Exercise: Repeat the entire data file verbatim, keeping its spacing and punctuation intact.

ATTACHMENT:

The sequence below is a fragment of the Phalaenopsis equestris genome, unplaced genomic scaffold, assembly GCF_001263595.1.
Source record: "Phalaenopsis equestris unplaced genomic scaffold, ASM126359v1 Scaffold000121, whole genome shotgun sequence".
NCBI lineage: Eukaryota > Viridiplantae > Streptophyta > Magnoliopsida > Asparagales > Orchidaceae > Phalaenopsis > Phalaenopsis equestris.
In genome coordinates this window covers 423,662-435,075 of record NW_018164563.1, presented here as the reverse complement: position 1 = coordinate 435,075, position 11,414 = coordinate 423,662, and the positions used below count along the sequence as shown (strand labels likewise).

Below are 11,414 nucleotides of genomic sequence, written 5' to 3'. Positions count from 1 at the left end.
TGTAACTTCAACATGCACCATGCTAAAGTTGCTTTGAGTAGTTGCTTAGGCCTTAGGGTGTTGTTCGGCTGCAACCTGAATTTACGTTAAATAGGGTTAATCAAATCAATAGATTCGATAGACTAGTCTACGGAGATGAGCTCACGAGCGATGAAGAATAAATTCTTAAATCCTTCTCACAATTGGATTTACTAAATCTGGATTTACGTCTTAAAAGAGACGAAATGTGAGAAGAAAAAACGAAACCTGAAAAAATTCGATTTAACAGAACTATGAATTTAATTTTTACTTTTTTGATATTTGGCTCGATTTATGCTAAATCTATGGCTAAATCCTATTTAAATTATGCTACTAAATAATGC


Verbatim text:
The sequence below is a fragment of the Phalaenopsis equestris genome, unplaced genomic scaffold, assembly GCF_001263595.1.
Source record: "Phalaenopsis equestris unplaced genomic scaffold, ASM126359v1 Scaffold000121, whole genome shotgun sequence".
NCBI lineage: Eukaryota > Viridiplantae > Streptophyta > Magnoliopsida > Asparagales > Orchidaceae > Phalaenopsis > Phalaenopsis equestris.
In genome coordinates this window covers 423,662-435,075 of record NW_018164563.1, presented here as the reverse complement: position 1 = coordinate 435,075, position 11,414 = coordinate 423,662, and the positions used below count along the sequence as shown (strand labels likewise).

Below are 11,414 nucleotides of genomic sequence, written 5' to 3'. Positions count from 1 at the left end.
TGTAACTTCAACATGCACCATGCTAAAGTTGCTTTGAGTAGTTGCTTAGGCCTTAGGGTGTTGTTCGGCTGCAACCTGAATTTACGTTAAATAGGGTTAATCAAATCAATAGATTCGATAGACTAGTCTACGGAGATGAGCTCACGAGCGATGAAGAATAAATTCTTAAATCCTTCTCACAATTGGATTTACTAAATCTGGATTTACGTCTTAAAAGAGACGAAATGTGAGAAGAAAAAACGAAACCTGAAAAAATTCGATTTAACAGAACTATGAATTTAATTTTTACTTTTTTGATATTTGGCTCGATTTATGCTAAATCTATGGCTAAATCCTATTTAAATTATGCTACTAAATAATGC